Death Penalty Politics

We need ethical guidelines in order to live sanely.

Why is the death penalty still an agreed upon torture and punishment method for American prisoners?

I heard a news story this morning on NPR about states finding lethal injection to be unconstitutional and are backing off from using it. Although death penalty laws are on the books in thirty-one states, only five carried out executions last year.

Arkansas has always been on the forefront of killing more people on death row than any other state. Now Arkansas is planning to kill as many as eight on death row before the state’s supply of lethal injection expires later this month.

Some pharmacies are flat out refusing to provide these lethal drug combinations. Kudos to them. 

If lethal injection is unconstitutional, what makes the electric chair, hanging, or firing squad a better alternative? Believe it or not, law makers are considering these alternatives with a straight face because these methods still remain legal in their  states. 

On another topic, kudos to Ron Paul for standing up and questioning  whether Bashar al- Assad was responsible for the recent chemical explosions killing untold numbers of people. Paul doubts Assad is responsible, because of a number of factors explained in this article. The neocons want war and regime change in Syria and will go to any lengths to oust Assad. The Neocons are moving in. I doubt Trump has the guts to stand up to them, thus breaking yet another campaign promise. Many people I know who voted for Trump did so thinking he would adapt noninterventionist policies.

In the correspondence between Thomas Merton and Albert Camu, they agreed on this: the societal propaganda for Capitol Punishment justifies and mirrors the drive to wage war. The last statement says everything about the values and ethics of our society.

Pope Francis says there is no excuse for Capital Punishment –or war–for that matter. He also said the only true purpose for prison needs to be strictly for rehabilitation and education, not punishment.

He said thou shall not kill applies to both the innocent and the guilty.

This is why I avoid any overtures to serve on jury duty. Who am I to play God with people’s lives?

“We are all implicated when we allow other people to be mistreated. An absence of compassion can corrupt the decency of a community, a state, a nation. Fear and anger can make us vindictive and abusive, unjust and unfair, until we all suffer from the absence of mercy and we condemn ourselves as much as we victimize others. The closer we get to mass incarceration and extreme levels of punishment, the more I believe it’s necessary to recognize that we all need mercy, we all need justice, and-perhaps-we all need some measure of unmerited grace.”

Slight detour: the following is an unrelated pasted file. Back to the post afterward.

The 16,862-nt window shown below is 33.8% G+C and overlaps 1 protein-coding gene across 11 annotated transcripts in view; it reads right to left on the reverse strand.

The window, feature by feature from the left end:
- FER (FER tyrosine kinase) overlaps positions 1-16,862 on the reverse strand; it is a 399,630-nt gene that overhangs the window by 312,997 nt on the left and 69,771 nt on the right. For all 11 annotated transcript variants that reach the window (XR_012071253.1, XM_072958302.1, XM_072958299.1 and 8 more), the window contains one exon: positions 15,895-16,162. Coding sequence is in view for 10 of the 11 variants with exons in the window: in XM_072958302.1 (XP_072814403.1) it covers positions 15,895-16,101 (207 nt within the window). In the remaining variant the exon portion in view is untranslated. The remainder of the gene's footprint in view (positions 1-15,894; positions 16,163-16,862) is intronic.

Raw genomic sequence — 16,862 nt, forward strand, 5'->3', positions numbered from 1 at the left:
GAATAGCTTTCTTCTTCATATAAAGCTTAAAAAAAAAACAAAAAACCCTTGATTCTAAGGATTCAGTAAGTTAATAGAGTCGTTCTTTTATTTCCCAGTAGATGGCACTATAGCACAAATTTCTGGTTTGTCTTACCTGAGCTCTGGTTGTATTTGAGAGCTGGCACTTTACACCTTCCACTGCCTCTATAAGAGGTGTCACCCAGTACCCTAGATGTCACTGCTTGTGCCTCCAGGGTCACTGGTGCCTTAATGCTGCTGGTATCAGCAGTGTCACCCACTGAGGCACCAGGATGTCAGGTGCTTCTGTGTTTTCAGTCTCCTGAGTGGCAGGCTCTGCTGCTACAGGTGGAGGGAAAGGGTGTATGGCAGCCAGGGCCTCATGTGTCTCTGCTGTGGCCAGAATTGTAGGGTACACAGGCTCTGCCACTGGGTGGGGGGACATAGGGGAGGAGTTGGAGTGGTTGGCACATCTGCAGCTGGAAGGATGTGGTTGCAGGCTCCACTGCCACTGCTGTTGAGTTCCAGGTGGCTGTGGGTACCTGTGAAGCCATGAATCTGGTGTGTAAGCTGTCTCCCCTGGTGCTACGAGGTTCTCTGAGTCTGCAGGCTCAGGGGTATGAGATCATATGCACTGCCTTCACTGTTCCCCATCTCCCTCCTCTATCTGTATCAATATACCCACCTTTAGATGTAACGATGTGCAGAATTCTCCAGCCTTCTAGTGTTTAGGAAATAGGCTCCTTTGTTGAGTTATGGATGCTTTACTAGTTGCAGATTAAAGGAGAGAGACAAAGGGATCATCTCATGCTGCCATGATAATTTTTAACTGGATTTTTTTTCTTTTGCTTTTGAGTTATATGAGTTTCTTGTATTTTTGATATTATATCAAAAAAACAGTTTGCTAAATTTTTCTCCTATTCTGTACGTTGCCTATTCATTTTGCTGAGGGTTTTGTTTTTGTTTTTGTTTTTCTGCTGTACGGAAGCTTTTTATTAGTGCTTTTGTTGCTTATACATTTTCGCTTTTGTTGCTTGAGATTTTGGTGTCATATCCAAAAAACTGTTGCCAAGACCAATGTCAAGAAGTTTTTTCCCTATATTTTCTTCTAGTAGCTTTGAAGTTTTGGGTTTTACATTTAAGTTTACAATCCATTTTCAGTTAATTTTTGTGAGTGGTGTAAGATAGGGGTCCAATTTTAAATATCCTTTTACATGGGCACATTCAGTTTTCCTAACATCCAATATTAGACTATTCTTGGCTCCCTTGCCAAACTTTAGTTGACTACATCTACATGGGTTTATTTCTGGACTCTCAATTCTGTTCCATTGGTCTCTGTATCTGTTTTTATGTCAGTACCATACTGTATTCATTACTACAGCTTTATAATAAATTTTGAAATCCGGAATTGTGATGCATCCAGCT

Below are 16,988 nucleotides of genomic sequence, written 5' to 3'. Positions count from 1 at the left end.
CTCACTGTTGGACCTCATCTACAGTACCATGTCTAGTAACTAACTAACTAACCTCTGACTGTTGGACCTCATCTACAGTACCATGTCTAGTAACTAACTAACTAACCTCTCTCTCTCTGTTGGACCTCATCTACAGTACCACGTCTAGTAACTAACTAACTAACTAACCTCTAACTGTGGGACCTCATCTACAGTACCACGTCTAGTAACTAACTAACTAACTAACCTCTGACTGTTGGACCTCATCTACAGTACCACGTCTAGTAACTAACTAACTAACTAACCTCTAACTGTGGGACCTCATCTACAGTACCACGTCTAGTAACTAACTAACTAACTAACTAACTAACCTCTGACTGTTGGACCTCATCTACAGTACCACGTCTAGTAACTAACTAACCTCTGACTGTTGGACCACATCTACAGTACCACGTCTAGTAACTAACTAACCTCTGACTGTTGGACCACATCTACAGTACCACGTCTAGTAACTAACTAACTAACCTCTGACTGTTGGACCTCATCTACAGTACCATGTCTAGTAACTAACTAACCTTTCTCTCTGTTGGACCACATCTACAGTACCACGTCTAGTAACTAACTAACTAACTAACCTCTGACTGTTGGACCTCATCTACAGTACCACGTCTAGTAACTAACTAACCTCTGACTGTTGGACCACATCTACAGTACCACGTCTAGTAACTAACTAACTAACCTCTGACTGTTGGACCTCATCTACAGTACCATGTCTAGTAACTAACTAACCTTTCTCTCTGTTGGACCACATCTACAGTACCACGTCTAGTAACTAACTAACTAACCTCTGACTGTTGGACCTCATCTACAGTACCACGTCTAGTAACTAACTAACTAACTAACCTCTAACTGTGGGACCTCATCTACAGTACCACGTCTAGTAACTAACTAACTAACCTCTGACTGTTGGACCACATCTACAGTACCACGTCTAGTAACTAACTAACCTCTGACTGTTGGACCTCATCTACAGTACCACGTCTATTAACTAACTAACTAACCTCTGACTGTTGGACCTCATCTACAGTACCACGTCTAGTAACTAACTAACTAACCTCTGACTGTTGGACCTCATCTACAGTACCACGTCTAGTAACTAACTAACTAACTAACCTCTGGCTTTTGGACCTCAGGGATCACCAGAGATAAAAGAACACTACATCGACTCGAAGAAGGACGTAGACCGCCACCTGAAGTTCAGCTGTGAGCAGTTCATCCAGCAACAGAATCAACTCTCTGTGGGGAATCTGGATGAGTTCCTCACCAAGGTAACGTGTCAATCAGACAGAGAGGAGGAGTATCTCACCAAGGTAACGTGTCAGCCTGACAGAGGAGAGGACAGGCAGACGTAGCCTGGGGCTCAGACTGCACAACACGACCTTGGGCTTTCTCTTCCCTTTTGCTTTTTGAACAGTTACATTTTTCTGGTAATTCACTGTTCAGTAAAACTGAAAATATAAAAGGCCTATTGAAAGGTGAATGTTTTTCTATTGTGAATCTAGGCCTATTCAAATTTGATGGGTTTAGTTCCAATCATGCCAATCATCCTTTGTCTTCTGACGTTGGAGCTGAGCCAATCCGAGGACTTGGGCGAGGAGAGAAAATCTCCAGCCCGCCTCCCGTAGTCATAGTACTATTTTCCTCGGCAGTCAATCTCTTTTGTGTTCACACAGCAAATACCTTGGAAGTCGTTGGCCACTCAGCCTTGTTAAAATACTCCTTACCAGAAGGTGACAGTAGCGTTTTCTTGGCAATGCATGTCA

Bryan Stevenson, Just Mercy: A Story of Justice and Redemption

Check out my companion blog, Prayer Prescriptions. Today’s post is called, Capturing The Essence.

My Mother’s Kitchen

A book setting the stage for meaningful discourse around the kitchen table.
     When I think of “Kitchen Table Wisdom,” I think of my mother’s kitchen as I was growing up– political discussions, social justice, civil rights, the end of all war, spiritual reality all with coffee brewing 24/7, back kitchen door open to reveal bird song and neighborhood bustle.
     My mother had a morning schedule she followed religiously: up to do yoga, a short meditation, coffee, reading, house cleaning once a week with our Amish cleaning person who came from rural Lancaster county to do the work. My dad dutifully picked her up and took her home, again.
     In the summer, my parents belonged to a swimming pool that allowed people of color to belong. My parents participated in a “swimming pool suit” to put an end to discrimination at local swim clubs in the 1960’s.  We won but it took time to see the results.
     I remember a movement of discourse, community and camaraderie happening in my mother’s kitchen. All opinions were allowed, although those who showed up generally agreed on all matters of importance.
     The religious right weren’t banned, nor un-welcomed. Inside that kitchen, magic happened where free thought flowed, laughter erupted, a hint of grand potential was birthed in all who participated. A memory now, a movement then.
     My mother’s kitchen, something I always aspire to, in my own style.